7 Storing and Issuing Controls .................................................. 223

Storing Control: General Procedures ................................................... 223

Inventory Control Policy • Separating Directs from Stores • Defining Storage Areas

Security Concerns in Storage Areas ..................................................... 226

Limit Access • Lock Storage Areas • Minimize Behind-Bar Storage • Control Storeroom Keys

Maintaining Quality During Storage ................................................... 227

Rotate Products • Ensure a Properly Controlled Environment • Implement Effective Sanitation Practices • Ensure Proper Storage

Inventory Control Procedures .............................................................. 229

Inventory Turnover • Inventory Recordkeeping Systems • Physical Inventory System • Perpetual Inventory System

Technology and Inventory Management ............................................ 235

Inventory Management Information • Technology and Inventory Counting

Special Beverage Inventory Concerns.................................................. 242

Behind-Bar Inventory Costs

Issuing Control: General Procedures ................................................... 245

Issuing Procedures • The Food Issue Requisition Process • Computer-Generated Issue Quantities

The Beverage Issue Requisition Process .............................................. 248

Establishing Bar Par Inventory Levels • Beverage Issuing Steps • Bottle Marking • Additional Beverage Control Concerns

Endnotes, Key Terms, Review Questions, Internet Sites, Case Study, and Problems................................................................ 251

Contents ix

8 Production and Serving Controls ........................................... 261

Production Planning............................................................................... 261

Forecasting Production Requirements • Formulating Production Plans • Production Planning and Food Purchasing • Production Planning: Convenience Foods • Special Beverage Production Planning Requirements

Production Control ................................................................................. 269

Quality Requirements • Maintaining Standards • Production Cost Control Procedures • Special Beverage Cost Control Procedures

Food Serving and Service ...................................................................... 275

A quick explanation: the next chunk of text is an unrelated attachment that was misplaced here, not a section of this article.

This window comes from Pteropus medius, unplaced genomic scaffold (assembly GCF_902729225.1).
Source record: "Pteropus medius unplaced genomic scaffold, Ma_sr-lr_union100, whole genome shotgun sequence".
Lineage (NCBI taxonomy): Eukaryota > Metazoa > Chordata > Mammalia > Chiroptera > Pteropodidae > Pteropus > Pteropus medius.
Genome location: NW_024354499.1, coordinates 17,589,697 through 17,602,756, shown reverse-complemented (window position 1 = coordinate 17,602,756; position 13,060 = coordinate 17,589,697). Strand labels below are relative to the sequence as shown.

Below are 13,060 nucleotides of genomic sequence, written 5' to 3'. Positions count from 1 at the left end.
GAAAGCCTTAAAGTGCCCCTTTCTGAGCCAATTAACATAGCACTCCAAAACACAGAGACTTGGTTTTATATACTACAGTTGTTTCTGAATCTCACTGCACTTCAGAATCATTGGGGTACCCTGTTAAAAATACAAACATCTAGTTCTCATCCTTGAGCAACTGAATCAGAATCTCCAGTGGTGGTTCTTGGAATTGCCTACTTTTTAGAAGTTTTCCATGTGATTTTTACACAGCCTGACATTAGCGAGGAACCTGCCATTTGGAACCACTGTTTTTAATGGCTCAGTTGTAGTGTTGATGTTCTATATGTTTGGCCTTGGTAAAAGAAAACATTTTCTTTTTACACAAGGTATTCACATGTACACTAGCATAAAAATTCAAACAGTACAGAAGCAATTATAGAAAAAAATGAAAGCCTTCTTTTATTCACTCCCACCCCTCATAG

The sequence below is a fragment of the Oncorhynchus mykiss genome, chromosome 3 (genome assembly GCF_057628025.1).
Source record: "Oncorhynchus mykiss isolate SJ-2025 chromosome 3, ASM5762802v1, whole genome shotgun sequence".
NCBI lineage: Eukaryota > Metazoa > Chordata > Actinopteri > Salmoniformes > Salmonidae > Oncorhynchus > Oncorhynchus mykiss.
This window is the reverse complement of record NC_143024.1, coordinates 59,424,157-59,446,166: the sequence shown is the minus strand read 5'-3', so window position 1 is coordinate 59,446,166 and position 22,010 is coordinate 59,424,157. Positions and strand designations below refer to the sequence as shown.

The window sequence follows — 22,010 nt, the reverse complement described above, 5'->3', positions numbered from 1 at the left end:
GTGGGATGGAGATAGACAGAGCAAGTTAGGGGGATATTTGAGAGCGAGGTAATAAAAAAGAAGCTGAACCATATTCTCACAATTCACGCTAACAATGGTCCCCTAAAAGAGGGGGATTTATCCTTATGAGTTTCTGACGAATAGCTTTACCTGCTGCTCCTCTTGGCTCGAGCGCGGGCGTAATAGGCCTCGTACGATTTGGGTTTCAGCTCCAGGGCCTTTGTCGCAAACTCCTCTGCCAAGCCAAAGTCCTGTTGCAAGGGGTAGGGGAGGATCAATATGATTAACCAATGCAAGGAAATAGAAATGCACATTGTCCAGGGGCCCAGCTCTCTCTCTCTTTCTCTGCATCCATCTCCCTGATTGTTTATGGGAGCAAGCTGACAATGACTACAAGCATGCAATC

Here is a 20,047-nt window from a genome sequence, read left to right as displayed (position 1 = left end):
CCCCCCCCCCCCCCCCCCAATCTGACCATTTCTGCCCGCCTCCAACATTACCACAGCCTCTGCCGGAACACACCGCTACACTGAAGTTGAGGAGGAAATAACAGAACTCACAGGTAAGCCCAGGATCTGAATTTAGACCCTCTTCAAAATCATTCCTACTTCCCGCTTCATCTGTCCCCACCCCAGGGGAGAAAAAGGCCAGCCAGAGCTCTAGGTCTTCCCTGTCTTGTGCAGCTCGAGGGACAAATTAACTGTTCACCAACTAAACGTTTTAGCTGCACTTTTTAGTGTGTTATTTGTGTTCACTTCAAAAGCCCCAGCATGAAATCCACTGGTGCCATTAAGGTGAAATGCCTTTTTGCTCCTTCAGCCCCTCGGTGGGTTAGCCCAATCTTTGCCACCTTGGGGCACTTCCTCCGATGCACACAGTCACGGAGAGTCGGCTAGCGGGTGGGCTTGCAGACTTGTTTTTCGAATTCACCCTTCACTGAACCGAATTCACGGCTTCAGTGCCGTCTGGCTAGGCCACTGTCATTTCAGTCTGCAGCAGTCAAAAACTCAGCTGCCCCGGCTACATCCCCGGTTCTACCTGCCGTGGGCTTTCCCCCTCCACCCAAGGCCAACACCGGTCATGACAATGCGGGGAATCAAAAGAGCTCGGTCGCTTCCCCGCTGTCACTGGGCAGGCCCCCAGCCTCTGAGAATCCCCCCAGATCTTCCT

The Server and the Guest • Server Responsibilities • Service Control Factors

Technology and Service ......................................................................... 280

POS Technology • Order Entry Devices • POS Printers • Managing Guest Accounts • Other Automated Service Applications

Automated Beverage Control Systems ................................................ 292

Order Entry Devices • Delivery Networks • Dispensing Units • Management Considerations

Endnotes, Key Terms, Review Questions, Internet Sites, Mini-Case Studies, and Problems ................................................... 296

Part IV Using Information from the Control System .......................... 303

9 Calculating Actual Food and Beverage Costs .......................... 305

Actual Food and Beverage Costs: Monthly Calculations ................. 306

Actual Cost of Sales: The Basic Calculation • Sources of Information for Basic Cost of Sales • Calculating Inventory Value • Adjustments to Basic Cost of Sales • Sample Calculations

Actual Food Costs: Daily Calculations ................................................ 320

Components of Daily Food Costs • Sources of Actual Daily Food Cost Information • Calculating Actual Daily Food Costs

Actual Beverage Costs: Daily Calculations ......................................... 323

Principles for Calculating Actual Daily Beverage Costs • Procedures for Calculating Daily Beverage Costs: Manual System • Bartender Performance Review